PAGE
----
Critics of the proposed new procurement bill see nothing in it to suggest it would have averted the Edinburgh trams disaster (whose costs rose £13,000 per metre to £57,000 per metre, while its scale shrank by two-thirds, and whose timescale slipped by three years); the £7 million write-off on the police records systems; the £70m Highlands and Islands schools supply scandal; or the three multi-million-pound bungled ICT projects excoriated by Audit Scotland last month. Since the Scottish Parliament building affair, failures have been followed by pledges that "lessons have been learned". Meanwhile, responsibility is dissolved, staff move quietly on and the "complexity" of the project is cited to ward off blame.
In none of the above cases did the partner multinationals, BT, Fujitsu, Capgemini, Bilfinger Berger, Siemens et al, act improperly, unethically, or even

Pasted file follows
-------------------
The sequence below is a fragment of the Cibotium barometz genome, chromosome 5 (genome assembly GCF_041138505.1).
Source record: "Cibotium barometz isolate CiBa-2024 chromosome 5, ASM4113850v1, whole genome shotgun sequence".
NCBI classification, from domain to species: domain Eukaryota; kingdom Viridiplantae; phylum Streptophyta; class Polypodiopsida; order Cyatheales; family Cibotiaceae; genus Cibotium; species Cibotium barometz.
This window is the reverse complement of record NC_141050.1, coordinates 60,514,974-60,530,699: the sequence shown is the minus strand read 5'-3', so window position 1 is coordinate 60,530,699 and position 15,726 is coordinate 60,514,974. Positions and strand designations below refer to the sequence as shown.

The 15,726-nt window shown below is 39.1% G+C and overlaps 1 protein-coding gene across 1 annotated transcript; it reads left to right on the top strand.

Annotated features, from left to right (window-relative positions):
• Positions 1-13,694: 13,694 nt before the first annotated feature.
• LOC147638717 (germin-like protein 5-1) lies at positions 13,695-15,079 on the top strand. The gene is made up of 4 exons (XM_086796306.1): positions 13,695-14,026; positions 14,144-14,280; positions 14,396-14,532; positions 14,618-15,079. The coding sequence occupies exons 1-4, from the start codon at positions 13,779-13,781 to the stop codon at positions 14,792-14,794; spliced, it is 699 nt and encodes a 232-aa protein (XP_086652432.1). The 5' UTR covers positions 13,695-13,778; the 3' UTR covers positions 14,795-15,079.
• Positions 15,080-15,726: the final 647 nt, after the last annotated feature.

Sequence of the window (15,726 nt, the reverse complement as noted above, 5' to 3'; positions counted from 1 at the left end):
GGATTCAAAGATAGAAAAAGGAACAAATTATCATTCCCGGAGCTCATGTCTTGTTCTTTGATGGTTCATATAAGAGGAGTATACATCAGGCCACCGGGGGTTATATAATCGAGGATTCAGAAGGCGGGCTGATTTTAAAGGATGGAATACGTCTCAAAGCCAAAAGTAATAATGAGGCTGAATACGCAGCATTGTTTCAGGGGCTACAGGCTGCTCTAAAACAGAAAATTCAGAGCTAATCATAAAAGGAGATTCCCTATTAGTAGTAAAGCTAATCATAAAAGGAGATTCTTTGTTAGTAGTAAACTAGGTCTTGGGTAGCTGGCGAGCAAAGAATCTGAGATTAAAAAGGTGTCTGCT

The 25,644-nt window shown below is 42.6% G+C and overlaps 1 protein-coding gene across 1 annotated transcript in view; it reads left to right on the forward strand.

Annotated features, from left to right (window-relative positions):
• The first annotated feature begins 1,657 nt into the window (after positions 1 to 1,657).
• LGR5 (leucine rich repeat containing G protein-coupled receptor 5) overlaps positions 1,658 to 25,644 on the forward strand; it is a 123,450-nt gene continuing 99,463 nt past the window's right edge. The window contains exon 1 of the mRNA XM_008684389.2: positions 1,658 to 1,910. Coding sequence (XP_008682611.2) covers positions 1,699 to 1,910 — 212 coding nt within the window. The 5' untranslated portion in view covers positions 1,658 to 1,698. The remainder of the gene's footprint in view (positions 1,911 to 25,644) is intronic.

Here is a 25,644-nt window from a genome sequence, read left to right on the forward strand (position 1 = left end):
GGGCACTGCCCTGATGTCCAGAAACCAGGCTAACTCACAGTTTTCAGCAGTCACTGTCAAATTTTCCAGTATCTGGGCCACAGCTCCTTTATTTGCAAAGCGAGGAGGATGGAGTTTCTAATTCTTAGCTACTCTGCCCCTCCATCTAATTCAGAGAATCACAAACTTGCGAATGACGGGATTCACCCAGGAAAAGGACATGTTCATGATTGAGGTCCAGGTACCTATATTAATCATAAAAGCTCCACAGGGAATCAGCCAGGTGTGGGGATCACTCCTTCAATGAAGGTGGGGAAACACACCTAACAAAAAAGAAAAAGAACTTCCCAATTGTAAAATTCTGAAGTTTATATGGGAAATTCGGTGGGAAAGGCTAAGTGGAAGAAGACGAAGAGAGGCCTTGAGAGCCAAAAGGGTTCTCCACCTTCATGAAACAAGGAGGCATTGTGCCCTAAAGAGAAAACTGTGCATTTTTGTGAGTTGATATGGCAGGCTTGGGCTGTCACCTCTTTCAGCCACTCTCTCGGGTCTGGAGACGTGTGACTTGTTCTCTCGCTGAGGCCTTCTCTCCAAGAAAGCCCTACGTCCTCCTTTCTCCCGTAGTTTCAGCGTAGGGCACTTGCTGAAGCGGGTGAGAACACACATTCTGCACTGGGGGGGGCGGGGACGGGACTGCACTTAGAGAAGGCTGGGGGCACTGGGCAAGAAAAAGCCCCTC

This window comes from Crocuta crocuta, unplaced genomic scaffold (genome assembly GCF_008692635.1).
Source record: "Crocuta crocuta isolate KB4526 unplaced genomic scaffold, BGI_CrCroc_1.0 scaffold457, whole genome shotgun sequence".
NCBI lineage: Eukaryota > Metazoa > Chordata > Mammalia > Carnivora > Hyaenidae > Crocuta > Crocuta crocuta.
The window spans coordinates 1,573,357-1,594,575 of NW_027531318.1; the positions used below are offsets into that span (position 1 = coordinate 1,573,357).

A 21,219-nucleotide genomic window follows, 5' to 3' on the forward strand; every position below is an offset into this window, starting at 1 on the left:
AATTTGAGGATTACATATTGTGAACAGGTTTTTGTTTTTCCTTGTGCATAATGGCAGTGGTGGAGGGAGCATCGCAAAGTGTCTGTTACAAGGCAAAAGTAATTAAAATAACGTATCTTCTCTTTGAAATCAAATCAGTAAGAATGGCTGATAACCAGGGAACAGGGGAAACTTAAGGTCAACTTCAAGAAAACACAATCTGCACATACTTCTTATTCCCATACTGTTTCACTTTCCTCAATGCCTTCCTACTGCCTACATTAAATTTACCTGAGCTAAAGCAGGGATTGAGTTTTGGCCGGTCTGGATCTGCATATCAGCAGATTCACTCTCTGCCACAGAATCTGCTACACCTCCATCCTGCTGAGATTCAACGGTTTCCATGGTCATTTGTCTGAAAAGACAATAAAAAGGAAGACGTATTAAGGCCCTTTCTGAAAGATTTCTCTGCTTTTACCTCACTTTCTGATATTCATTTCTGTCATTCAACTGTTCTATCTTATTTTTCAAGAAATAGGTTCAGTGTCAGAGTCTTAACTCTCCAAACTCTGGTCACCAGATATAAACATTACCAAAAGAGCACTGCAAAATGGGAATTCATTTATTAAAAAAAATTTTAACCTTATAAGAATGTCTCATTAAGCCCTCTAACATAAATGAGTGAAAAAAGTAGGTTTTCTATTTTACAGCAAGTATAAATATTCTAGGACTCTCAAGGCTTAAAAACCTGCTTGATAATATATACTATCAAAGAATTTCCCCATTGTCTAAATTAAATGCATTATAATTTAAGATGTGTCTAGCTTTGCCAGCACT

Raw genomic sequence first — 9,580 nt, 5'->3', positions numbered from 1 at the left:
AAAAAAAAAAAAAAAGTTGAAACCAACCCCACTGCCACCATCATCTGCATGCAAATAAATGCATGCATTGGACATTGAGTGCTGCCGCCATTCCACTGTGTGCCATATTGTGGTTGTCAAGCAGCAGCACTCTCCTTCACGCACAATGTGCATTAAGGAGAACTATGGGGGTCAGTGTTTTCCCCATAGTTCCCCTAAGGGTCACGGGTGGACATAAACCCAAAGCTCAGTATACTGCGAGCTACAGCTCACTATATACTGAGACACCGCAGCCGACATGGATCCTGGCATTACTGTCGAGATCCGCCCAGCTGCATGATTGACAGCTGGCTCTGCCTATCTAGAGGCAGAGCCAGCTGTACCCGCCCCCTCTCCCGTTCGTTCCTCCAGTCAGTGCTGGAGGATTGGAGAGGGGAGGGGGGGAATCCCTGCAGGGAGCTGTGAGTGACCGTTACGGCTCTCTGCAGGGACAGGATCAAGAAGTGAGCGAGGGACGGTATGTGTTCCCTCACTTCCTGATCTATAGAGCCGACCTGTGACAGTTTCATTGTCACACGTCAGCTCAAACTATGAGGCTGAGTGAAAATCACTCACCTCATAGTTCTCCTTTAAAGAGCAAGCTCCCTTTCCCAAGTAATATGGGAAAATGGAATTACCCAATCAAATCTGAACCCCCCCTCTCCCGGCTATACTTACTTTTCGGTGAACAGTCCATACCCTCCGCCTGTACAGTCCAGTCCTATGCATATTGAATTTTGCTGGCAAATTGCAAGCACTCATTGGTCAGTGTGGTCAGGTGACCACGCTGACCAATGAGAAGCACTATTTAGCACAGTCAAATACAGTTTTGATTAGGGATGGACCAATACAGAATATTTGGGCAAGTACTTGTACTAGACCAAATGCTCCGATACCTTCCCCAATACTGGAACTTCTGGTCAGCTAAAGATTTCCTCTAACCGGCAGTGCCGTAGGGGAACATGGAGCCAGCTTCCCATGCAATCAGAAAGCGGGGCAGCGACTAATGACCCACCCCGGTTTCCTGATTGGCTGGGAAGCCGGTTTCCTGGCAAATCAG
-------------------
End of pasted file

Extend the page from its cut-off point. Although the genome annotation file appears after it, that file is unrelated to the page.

unreasonably (despite what the Edinburgh trams company TIE briefed throughout). They did what companies do: used their commercial and legal skills to extract maximum available shareholder benefit from complex public contracts.
In each case these companies have ended up receiving far more financial benefit from the procurement process than originally envisaged, with taxpayers seeing less than promised in terms of benefits.
Audit Scotland has given the ¬Scottish Government credit for improving its "leadership and oversight of the capital investment programme" in recent years, and others highlight positive projects that are clearly improving life in Scotland.
Kenny Valentine, a Scotland-based partner in international law firm Pinsent Masons, points to successful projects such as the M74 completion and M8 upgrade "where we need to learn lessons about what went right". He sees the fault in high-profile procurement as a "combination of poor relationships and ill-advised haste to get started tends to manifest itself further down the line".